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Viscount Astor: We are grateful to the Minister for his explanation of the amendments. However, before I ask him a number of questions in that respect, I have before me the text of Clause 29 where subsection (4)(d) refers to,

The reference to other public authorities in the clause is very definitive; for example, there is reference to the National Criminal Intelligence Service, the National Crime Squad and the Ministry of Defence, and so on. Therefore, when the Minister responds, can he tell me whether the phrase,

    "any of the intelligence services",

is a definitive or legal term? Now that the intelligence services publish booklets stating who and where they are and, indeed, are subject to parliamentary scrutiny, I wonder why the Bill does not set out the intelligence services involved. It seems to me that that leaves the matter open to debate as regards what is and what is not an intelligence service. As they are now subject to Parliament, would it not be better to define them as such?

Lord Bach: Perhaps I may deal with that point now. As I understand it, Clause 72 defines "intelligence services". Yes, indeed, the definition is to be found at lines 8 and 9 on page 77. I hope that that answers the noble Viscount's question.

Viscount Astor: I am extremely grateful to the Minister for pointing that out. I am glad that, like me, it took him a little time to find the actual wording.

I turn now to the amendments. I have a number of questions about the list, the first of which is general and relates to a matter that was touched on earlier. We are adding local authorities and various other bodies to this list, but I am rather concerned about how this

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will work. Presumably, some local authorities will not have the resources to do this on their own. Will local authorities be allowed to use private contractors for this purpose; for example, will they be able to use private detective agencies? Alternatively, will this have to be done by employees? Can such activities be contracted out? If that is the case--I do not know whether it is--how will this be organised to ensure that those concerned keep within the rules that apply to such activity?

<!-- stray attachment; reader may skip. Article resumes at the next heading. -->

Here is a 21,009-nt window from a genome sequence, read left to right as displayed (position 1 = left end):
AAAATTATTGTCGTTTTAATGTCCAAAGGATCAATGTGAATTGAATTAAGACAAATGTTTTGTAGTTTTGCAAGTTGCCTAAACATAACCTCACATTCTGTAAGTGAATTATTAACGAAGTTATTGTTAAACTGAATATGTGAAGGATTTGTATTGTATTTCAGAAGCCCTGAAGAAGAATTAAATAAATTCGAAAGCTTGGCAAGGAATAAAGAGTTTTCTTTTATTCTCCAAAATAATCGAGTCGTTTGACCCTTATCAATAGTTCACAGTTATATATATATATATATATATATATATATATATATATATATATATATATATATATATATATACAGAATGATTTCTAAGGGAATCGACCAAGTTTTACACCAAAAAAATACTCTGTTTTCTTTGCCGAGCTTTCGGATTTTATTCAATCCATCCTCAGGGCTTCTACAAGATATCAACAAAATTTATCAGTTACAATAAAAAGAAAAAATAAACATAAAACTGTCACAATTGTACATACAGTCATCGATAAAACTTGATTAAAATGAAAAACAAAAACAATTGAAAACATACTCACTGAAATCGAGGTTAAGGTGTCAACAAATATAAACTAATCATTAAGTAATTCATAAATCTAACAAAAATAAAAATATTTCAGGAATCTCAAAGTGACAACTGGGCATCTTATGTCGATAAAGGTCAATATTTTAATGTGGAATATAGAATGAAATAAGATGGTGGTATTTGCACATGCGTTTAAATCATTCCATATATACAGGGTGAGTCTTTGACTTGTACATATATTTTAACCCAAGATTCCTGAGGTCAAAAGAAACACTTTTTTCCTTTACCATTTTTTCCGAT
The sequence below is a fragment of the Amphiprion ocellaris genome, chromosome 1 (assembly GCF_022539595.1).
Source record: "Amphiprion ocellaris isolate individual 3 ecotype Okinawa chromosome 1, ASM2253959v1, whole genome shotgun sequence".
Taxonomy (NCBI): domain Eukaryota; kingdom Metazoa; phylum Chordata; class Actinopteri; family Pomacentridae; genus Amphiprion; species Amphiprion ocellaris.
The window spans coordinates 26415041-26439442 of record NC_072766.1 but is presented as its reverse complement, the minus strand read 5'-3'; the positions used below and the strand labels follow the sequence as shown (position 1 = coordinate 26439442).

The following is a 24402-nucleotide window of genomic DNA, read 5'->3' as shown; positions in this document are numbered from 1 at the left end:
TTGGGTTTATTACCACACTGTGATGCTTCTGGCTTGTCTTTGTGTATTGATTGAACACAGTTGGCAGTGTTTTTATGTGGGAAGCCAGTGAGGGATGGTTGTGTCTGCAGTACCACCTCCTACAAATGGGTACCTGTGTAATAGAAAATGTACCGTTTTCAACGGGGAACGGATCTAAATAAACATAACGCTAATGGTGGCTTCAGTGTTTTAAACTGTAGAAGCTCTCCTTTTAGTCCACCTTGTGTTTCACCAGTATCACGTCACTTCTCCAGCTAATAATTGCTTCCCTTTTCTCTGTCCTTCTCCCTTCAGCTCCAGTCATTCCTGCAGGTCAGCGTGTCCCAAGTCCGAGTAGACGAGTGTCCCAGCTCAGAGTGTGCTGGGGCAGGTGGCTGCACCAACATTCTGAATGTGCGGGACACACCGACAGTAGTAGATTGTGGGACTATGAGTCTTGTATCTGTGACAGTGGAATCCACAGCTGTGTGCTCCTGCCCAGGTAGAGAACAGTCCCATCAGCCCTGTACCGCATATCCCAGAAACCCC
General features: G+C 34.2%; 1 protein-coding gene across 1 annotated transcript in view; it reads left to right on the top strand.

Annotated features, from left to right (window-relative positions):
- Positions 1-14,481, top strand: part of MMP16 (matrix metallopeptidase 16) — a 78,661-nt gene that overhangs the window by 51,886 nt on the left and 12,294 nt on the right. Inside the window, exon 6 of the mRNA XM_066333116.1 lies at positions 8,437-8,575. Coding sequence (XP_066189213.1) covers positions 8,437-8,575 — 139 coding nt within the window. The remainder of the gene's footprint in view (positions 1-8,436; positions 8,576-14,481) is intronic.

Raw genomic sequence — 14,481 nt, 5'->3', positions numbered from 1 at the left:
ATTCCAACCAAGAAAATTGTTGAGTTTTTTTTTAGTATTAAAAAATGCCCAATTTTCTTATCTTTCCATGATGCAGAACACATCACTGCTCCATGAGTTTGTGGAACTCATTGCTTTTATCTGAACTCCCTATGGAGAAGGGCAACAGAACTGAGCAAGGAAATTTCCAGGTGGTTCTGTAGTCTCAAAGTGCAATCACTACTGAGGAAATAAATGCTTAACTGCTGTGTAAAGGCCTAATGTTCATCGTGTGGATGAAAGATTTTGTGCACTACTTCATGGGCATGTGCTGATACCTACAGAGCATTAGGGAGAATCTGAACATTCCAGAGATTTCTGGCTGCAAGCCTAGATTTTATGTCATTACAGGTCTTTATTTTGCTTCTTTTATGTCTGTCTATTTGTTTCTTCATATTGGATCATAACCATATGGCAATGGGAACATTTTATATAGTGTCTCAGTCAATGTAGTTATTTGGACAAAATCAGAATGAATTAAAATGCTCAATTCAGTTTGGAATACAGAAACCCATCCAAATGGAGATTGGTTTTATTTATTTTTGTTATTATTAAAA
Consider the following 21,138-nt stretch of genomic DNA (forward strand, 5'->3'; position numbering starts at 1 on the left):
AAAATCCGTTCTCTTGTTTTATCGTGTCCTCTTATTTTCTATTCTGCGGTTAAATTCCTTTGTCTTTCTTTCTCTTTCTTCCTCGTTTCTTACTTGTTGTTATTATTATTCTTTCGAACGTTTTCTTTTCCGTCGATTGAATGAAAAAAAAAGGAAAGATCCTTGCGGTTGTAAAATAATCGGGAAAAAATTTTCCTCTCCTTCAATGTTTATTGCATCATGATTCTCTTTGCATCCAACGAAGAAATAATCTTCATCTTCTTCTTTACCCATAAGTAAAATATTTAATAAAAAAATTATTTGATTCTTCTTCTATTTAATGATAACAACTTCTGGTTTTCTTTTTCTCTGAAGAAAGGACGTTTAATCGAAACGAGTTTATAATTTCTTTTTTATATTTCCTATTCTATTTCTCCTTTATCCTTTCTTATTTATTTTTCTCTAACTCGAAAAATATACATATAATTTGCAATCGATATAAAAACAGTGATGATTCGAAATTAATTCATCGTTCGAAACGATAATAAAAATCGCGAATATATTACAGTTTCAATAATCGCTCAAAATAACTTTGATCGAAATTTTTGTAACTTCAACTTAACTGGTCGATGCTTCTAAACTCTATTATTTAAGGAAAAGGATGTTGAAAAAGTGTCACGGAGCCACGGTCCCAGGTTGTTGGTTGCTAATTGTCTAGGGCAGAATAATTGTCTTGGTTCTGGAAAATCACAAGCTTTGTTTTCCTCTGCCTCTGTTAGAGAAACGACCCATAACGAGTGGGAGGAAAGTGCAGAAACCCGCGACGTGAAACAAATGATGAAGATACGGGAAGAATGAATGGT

I note that the schedule in Amendment No. 159 includes a reference to the National Assembly for Wales. As far as I understand it, the reason for its inclusion is because the Assembly is an executive body, as opposed to the Scottish Parliament, which is a Parliament. The amendment simply refers to "The National Assembly for Wales". Can the Minister say whether that implies that the Assembly could have a wider remit when it comes to using these powers than, say, the Department of Health or the Home Office, which are confined within a rather narrow remit? It is purely a probing question, but I should be grateful to receive an answer from the Minister.

Further, under "Other bodies" in the schedule set out under Amendment No. 159, one sees that the Food Standards Agency and the Intervention Board for Agricultural Produce have been included in the list. I am not quite sure why those bodies are there. I understand that there may, perhaps, be a reason for including the FSA because the Bill talks about the economic well-being of the country and, indeed, about protecting public health. I should be interested to know how the agency will use its powers. Similarly, I am rather puzzled as to why the Intervention Board for Agricultural Produce has been included in the list. It seems to me that we are opening up farmers in this country to some kind of intrusive--or even unintrusive--surveillance. I do not know how this will work. I believe that the Government need to explain why these bodies have been included in the list.